We haven’t had a chance to test the features first-hand, but the demo was pretty impressive. While a track was playing, the Neural Mix tools were able to drop out or isolate elements cleanly with only the slightest gating audible at times. I’m sure the end results will depend on what device/chip you’re running and how the songs themselves are structured. Hip Hop is said to work well for acapellas and instrumentals, while electronic music is supposed to be good if you’re planning to isolate drums or harmonics.
The iPad Pro 12.9 with an A12Z Bionic chip or the iPhone 11 series with an A13 would be the ideal choices if you want to make the most of this tool. Any iOS device with an A12 chip is still on the recommended device list though. Of course, you can give it whirl on earlier devices as long as they’re running iOS 12 or later, but it seems like Neural Mix is hungry for processing power.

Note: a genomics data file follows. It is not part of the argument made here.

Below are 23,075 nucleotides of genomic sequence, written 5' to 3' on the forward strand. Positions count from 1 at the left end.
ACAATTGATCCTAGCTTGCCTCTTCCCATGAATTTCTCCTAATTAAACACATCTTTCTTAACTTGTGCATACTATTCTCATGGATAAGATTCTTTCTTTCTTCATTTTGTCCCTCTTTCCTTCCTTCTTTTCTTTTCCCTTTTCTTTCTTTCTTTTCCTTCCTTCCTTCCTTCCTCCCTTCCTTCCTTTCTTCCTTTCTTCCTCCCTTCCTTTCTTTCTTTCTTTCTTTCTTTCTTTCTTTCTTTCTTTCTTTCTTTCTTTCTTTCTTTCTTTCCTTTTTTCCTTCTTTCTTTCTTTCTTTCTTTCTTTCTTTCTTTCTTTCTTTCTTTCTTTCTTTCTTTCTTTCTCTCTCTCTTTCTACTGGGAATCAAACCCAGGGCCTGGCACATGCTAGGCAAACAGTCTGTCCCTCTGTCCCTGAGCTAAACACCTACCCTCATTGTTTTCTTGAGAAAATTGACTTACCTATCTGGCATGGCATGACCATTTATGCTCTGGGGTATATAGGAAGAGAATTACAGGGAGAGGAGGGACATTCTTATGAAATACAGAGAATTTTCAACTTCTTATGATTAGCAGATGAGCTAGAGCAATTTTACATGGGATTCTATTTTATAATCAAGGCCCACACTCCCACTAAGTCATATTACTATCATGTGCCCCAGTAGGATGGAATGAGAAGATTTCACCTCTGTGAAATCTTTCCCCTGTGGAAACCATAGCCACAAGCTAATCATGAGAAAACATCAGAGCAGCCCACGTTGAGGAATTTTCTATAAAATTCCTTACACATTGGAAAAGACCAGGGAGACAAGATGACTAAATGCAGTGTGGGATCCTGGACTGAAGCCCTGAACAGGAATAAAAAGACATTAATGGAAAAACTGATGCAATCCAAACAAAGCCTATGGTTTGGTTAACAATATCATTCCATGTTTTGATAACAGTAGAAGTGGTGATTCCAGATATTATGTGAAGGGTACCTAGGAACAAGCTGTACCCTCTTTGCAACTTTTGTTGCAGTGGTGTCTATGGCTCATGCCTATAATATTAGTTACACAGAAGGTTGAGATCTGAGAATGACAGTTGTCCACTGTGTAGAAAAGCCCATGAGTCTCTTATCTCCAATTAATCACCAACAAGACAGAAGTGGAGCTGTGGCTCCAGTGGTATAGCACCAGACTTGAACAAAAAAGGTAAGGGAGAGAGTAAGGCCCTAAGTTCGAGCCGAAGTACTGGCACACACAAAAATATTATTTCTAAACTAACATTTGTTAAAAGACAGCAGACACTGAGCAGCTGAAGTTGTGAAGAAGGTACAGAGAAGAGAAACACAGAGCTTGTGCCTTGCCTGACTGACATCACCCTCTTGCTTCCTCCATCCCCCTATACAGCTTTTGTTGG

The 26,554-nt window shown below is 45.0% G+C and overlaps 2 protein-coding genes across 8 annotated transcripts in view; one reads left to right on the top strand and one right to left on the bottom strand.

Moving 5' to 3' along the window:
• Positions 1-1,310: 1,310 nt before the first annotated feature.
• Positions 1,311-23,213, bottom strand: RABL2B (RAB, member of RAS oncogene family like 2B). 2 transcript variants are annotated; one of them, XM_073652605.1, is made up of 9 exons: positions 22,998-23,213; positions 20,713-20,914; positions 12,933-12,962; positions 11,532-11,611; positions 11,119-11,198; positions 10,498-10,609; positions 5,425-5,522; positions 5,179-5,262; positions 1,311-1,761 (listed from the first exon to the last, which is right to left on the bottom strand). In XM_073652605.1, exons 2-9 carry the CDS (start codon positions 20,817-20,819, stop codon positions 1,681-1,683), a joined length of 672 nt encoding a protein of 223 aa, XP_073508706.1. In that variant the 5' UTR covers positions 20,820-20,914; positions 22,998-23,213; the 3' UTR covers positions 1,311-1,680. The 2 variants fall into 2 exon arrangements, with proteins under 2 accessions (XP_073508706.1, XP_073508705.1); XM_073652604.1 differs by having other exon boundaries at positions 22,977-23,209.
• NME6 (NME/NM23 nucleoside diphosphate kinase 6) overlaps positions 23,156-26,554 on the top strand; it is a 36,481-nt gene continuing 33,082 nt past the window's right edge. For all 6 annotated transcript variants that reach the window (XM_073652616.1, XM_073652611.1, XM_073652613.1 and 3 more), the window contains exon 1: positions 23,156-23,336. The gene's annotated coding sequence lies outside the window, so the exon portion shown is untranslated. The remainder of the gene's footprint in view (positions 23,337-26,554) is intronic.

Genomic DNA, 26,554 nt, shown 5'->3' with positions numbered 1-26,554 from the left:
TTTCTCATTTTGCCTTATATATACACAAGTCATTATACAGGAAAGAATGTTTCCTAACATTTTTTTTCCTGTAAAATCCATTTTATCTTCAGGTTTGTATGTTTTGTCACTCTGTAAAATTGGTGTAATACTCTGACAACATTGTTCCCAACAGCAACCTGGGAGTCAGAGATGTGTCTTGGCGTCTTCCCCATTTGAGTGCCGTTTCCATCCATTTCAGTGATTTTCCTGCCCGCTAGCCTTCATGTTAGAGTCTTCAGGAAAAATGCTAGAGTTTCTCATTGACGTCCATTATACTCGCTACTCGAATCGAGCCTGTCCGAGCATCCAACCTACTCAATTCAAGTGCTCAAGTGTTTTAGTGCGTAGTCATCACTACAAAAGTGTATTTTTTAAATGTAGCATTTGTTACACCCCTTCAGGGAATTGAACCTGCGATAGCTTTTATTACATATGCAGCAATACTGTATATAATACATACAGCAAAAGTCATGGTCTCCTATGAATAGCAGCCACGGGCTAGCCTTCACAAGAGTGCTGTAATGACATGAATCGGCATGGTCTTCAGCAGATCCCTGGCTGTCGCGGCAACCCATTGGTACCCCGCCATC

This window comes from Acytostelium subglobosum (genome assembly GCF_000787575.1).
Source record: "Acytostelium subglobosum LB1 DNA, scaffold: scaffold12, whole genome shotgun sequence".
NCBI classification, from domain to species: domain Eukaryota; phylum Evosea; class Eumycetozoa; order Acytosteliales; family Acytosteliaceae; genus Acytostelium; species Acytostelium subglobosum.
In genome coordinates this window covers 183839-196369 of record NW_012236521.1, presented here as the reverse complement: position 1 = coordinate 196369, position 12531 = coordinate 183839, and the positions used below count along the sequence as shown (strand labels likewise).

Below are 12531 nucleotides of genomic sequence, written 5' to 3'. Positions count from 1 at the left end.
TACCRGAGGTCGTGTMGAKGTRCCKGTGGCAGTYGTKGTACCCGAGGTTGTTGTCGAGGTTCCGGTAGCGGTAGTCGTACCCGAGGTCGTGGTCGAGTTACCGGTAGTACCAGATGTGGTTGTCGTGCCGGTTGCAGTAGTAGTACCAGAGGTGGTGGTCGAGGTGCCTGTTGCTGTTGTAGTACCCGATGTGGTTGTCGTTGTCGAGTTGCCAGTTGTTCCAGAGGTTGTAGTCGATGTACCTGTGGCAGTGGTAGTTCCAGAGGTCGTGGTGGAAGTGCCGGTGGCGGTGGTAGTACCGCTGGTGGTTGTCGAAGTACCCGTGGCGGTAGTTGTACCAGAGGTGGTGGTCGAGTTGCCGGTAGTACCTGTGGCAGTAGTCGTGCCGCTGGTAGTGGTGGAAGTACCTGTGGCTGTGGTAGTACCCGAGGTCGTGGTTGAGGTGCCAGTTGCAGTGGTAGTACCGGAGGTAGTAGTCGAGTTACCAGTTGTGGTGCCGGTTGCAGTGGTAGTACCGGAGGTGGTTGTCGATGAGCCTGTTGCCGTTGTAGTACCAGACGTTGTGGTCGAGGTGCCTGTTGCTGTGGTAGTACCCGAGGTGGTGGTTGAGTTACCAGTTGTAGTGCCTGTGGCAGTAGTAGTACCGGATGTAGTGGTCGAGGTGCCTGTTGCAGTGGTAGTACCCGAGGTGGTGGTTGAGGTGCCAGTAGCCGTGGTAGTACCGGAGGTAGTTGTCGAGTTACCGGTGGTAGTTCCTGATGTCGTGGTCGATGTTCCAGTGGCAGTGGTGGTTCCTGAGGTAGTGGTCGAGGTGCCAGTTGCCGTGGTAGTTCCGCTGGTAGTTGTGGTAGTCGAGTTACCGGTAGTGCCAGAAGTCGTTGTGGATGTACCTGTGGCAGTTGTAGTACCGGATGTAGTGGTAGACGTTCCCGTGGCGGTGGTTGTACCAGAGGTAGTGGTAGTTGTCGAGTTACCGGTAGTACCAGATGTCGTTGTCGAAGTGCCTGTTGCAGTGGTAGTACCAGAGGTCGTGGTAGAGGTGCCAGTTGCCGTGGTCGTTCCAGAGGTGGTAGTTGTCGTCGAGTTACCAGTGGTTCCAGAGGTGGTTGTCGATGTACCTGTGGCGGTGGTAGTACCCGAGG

Djay Pro AI with Neural Mix is available today in the App Store for a $5 monthly subscription (and will be an update for existing subscribers). The regular version of djay for iOS is still a free download, but won’t include any of these new features. As always, there’s a free trial of the Pro version that’s well worth checking out if you’re curious.
In this article:
dj software, automix ai, alogoriddim, A12 Bionic chip, DJ, neural mix, AI, mixing, Machine learning, djay, news, gear, entertainment
All products recommended by Engadget are selected by our editorial team, independent of our parent company. Some of our stories include affiliate links. If you buy something through one of these links, we may earn an affiliate commission.